Our last example was about a bear. “A brown large bear” was not stacked correctly. We changed it to its natural order of “A large brown bear.” Then we explored why the last word was the most vivid with the following sentence.

“Almost everyone knows what a bear looks like, so leaving a reader with the image of sharp teeth, dark claws, and a hairy body is powerful.”

But that was wrong too, so we restacked that sentence. Why? Because “hairy body” was not as powerful an imagery as “sharp teeth.”

Now let’s take the essence of those two example sentences and make a paragraph. We will probably need at least another sentence or two to fulfill the beginning-middle-end rule. Remember though, we want this paragraph to be just that – memorable. Here’s what I came up with. Can you put these sentences in order?

  • The blackberry bushes were ripe for picking.
  • It was summer.
  • It had a hairy body, black claws, and sharp teeth.
  • As I plucked berry after juicy berry, I realized I was not alone.
  • With me was a large brown bear.
  • I grabbed my bucket and headed off into the thicket.

Does your paragraph match mine? (Also, notice that my sentences begin with different words?)

“It was summer. The blackberry bushes were ripe for picking. I grabbed my bucket and headed off into the thicket. As I plucked berry after juicy berry, I realized I was not alone. With me was a large brown bear. It had a hairy body, black claws, and sharp teeth.”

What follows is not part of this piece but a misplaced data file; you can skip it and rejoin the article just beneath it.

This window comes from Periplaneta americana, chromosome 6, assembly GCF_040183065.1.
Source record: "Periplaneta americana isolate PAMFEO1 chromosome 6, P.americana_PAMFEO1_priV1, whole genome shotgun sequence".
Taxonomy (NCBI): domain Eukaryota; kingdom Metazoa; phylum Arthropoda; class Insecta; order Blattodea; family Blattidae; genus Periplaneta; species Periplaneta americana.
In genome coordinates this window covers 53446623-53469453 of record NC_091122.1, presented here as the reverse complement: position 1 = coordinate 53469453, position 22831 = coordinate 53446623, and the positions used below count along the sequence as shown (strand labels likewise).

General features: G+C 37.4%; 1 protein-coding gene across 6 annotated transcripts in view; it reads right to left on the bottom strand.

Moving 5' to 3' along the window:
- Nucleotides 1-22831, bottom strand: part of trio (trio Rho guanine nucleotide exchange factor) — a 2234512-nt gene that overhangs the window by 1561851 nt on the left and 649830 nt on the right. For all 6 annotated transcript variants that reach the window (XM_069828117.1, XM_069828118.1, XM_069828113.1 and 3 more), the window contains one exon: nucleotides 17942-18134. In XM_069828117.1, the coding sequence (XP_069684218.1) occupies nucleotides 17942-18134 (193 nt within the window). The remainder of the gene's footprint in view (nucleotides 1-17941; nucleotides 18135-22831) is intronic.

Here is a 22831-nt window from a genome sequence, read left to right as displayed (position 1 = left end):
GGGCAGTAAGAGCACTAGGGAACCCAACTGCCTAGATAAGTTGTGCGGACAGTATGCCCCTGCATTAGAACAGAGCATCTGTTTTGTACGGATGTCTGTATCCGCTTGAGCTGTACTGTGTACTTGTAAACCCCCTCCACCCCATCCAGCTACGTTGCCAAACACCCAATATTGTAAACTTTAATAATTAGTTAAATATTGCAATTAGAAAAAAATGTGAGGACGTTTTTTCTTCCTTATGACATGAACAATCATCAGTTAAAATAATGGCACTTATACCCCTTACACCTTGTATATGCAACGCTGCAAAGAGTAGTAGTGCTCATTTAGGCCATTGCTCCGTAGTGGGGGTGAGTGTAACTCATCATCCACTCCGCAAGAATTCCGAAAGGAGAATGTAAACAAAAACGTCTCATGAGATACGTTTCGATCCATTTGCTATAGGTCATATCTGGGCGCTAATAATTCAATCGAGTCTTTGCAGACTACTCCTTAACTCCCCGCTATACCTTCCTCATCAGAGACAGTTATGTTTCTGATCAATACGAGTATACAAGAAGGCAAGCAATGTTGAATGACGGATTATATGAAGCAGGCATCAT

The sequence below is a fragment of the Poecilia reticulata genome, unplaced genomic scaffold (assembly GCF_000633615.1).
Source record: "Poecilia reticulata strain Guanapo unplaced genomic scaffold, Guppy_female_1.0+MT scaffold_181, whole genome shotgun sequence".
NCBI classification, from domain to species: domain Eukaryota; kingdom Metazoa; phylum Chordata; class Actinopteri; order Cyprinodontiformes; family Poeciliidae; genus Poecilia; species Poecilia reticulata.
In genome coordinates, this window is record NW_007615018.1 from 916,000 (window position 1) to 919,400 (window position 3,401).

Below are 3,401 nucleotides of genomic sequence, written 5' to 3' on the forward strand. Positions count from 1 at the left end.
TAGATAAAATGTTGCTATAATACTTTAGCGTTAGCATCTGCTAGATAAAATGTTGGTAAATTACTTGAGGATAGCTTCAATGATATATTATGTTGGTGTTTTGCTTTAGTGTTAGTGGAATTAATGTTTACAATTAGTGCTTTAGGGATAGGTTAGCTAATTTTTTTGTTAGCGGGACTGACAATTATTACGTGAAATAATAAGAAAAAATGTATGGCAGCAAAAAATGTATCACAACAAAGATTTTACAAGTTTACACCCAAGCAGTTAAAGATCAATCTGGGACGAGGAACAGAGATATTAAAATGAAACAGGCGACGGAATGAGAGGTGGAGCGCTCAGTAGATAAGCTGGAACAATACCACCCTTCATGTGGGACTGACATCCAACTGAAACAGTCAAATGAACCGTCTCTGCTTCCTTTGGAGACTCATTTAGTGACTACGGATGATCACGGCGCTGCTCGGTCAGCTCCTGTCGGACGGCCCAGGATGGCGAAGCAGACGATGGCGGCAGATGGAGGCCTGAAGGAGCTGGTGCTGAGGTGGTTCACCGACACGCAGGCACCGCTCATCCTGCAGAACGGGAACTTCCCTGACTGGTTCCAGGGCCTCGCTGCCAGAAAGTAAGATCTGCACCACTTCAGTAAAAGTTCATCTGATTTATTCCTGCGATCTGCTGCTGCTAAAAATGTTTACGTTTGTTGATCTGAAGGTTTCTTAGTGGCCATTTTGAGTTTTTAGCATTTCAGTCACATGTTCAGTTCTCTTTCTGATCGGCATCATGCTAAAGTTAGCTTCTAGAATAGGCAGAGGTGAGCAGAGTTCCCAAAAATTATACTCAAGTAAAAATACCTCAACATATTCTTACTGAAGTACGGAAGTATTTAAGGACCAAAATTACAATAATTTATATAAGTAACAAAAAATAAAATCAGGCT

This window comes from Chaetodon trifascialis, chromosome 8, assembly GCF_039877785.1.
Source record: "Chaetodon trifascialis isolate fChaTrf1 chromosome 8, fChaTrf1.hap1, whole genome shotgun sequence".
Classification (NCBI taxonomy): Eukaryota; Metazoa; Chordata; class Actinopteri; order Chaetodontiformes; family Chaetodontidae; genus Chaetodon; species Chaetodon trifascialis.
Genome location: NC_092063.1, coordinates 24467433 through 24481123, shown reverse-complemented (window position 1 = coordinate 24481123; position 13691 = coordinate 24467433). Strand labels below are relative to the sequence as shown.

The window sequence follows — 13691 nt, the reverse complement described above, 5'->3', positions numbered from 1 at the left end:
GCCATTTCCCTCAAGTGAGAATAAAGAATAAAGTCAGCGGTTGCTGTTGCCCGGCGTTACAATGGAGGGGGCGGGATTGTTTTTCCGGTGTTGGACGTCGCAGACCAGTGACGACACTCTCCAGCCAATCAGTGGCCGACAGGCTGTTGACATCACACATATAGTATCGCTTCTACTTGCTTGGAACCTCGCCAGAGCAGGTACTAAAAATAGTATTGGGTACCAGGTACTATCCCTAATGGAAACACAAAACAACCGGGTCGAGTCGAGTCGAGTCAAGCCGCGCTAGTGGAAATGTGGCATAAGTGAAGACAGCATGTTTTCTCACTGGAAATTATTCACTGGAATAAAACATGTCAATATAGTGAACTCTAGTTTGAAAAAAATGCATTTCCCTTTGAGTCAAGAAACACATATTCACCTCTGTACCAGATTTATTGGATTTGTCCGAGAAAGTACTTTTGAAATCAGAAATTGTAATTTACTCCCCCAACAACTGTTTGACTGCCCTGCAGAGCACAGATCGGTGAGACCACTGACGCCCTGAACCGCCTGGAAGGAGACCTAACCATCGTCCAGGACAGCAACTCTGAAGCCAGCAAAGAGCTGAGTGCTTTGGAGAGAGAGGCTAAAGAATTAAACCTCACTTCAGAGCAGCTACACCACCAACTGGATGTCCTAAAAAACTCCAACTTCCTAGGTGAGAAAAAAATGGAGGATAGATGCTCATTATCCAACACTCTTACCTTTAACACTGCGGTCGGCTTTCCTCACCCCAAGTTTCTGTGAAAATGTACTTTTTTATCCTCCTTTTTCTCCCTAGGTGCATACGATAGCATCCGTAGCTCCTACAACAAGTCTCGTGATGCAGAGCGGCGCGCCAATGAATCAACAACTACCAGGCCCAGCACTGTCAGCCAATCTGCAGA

Ending the paragraph with a vivid image of a bear and its sharp teeth is good, but how can we make it even more memorable for a reader?

Adding a bit of humor should do the trick.

Your readers’ mind is, at this point, thinking of all the possible ways your character is going to get away from this bear. If you throw in some humor, your reader may remember this specific passage better. Keep in mind, an author wants their readers to continue reading, so the end must be good.

Here’s how I would end that paragraph:

“It was summer. The blackberry bushes were ripe for picking. I grabbed my bucket and headed off into the thicket. As I plucked berry after juicy berry, I realized I was not alone. With me was a large brown bear. It had a hairy body, black claws, and sharp teeth. If my grandmother were here, she would have dropped her bucket of berries and hugged the beast.”

How would you end the paragraph? Let me know below!